RAUL AUGUSTIN JIMENEZ, LIRIO JIMENEZ, and LUIS JIMENEZ, Plaintiffs-Appellants,
RAUL ANIBAL JIMENEZ, Defendant-Respondent.
April 23, 2018
appeal from Superior Court of New Jersey, Law Division,
Middlesex County, Docket No. L-0025-12.
Schleck Kleiner argued the cause for appellants.
Nicholas R. Jimenez argued the cause for respondent.
Judges Sabatino, Ostrer and Rose.
appeal poses the legal question of whether N.J.S.A.
46:3-17.4, a provision enacted into law in 1988, precludes a
spouse's unsecured creditor from obtaining the forced
partition of real property the spouse and his non-debtor
spouse own together as tenants by the entirety. We hold the
statute prohibits such non-consensual partition. The statute
supersedes and nullifies earlier case law that had allowed
such a creditor's remedy in certain equitable
facts pertinent to our legal analysis are limited and
essentially undisputed. In October 2 006, defendant Raul
Anibal Jimenez and his wife Gwyn Jimenez obtained a tract
of real property in Mansfield, New Jersey. The tract, which
is said to be about thirty acres, is undeveloped and has not
been used as the owners' marital residence. It is
undisputed that defendant and his wife own the property as
tenants by the entirety.
December 2011, plaintiffs Luis Jimenez, Raul Augustin
Jimenez, and Lirio Jimenez filed a complaint in the Law Division
against defendant seeking repayment on a line of credit they
extended to him, as well as the repayment of additional funds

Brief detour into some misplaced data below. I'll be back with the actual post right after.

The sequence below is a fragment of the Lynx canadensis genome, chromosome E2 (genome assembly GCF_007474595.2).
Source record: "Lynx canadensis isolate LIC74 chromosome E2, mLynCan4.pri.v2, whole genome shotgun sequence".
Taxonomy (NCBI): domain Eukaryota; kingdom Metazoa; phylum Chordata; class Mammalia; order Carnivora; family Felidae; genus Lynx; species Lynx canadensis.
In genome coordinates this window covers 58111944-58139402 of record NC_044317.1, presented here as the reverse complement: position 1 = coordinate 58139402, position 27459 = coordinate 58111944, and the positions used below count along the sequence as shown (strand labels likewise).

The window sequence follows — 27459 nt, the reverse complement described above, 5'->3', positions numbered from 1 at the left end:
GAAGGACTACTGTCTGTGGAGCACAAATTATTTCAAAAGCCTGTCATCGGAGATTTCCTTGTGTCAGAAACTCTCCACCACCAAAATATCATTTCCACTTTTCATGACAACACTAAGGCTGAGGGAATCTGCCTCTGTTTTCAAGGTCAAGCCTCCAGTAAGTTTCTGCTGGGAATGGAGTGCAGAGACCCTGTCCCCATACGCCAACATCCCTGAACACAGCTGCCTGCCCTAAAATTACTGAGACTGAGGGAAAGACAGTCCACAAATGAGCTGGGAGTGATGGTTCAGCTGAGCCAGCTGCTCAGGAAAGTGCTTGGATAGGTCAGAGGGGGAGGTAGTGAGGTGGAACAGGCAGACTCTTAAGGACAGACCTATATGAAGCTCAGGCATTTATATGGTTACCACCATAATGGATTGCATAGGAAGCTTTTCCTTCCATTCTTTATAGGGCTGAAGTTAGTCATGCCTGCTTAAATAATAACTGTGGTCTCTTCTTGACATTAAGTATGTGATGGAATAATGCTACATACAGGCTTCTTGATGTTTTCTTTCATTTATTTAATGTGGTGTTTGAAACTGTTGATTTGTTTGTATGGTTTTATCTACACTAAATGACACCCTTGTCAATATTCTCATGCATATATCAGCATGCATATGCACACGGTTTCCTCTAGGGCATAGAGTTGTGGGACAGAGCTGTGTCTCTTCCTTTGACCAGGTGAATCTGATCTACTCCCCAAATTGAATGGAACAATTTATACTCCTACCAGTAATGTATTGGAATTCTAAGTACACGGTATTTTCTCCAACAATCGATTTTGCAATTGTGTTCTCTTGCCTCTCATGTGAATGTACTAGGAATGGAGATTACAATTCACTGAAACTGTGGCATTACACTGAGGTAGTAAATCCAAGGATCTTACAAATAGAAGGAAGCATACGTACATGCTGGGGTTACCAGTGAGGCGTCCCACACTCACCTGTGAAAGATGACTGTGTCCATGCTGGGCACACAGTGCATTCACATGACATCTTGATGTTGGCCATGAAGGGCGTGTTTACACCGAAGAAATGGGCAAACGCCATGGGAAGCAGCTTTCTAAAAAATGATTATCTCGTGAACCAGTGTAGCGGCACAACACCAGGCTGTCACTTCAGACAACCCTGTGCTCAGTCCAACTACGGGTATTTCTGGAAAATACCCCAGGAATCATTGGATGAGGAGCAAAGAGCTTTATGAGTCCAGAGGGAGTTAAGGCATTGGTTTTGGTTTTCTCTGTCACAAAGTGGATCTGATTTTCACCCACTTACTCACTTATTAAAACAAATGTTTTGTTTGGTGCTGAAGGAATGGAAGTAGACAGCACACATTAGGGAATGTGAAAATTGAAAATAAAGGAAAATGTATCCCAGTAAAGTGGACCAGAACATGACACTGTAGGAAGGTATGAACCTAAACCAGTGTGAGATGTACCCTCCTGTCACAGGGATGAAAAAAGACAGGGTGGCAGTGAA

he allegedly owed them in connection with a joint venture.
Defendant denied liability and brought counterclaims against
a jury trial commenced, the parties settled their respective
claims. They entered into a consent judgment on February 21,
2014, to be paid by defendant to plaintiffs, in the
agreed-upon sum of $225, 000. The consent judgment was
"filed and recorded as a lien" on March 24, 2014.
consent judgment recited that plaintiffs agreed to stay its
execution until July 1, 2014. After that date passed, and
defendant still had not satisfied the judgment, plaintiffs
pursued collection efforts. They unsuccessfully attempted to
levy upon moneys due from numerous companies with which
defendant does business in New Jersey. Plaintiffs also
docketed the consent judgment in Pennsylvania, where
defendant resides. Bank account searches in New Jersey and
Pennsylvania, as well as a personal asset search of
defendant, were unproductive.
January 2016, defendant responded to a post-judgment
information subpoena concerning his finances. He claimed no
income from his business activities. He did reveal that he
and his wife own together a car, two real properties in
Pennsylvania, and the Mansfield parcel in New Jersey.
Plaintiffs have been unable thus far to obtain recovery of
their judgment out of the Pennsylvania real estate, or from
any other assets.
November 2 016, plaintiffs moved in the Law Division under
Rule 4:59-l(d) to compel the partition and sale of
the Mansfield property. Defendant opposed the motion. He
argued that such a forced sale and partition of real
property, which he co-owns with his spouse as tenants by the
entirety, is prohibited by N.J.S.A. 46:3-17.4.
oral opinion issued on January 6, 2017, the motion judge
denied plaintiffs' application. The judge recognized
that, under prior case law, a creditor could obtain the
forced partition and sale of interests in real estate owned
by a married couple as tenants by the entirety, depending
upon the relative equities involved. Nevertheless, the judge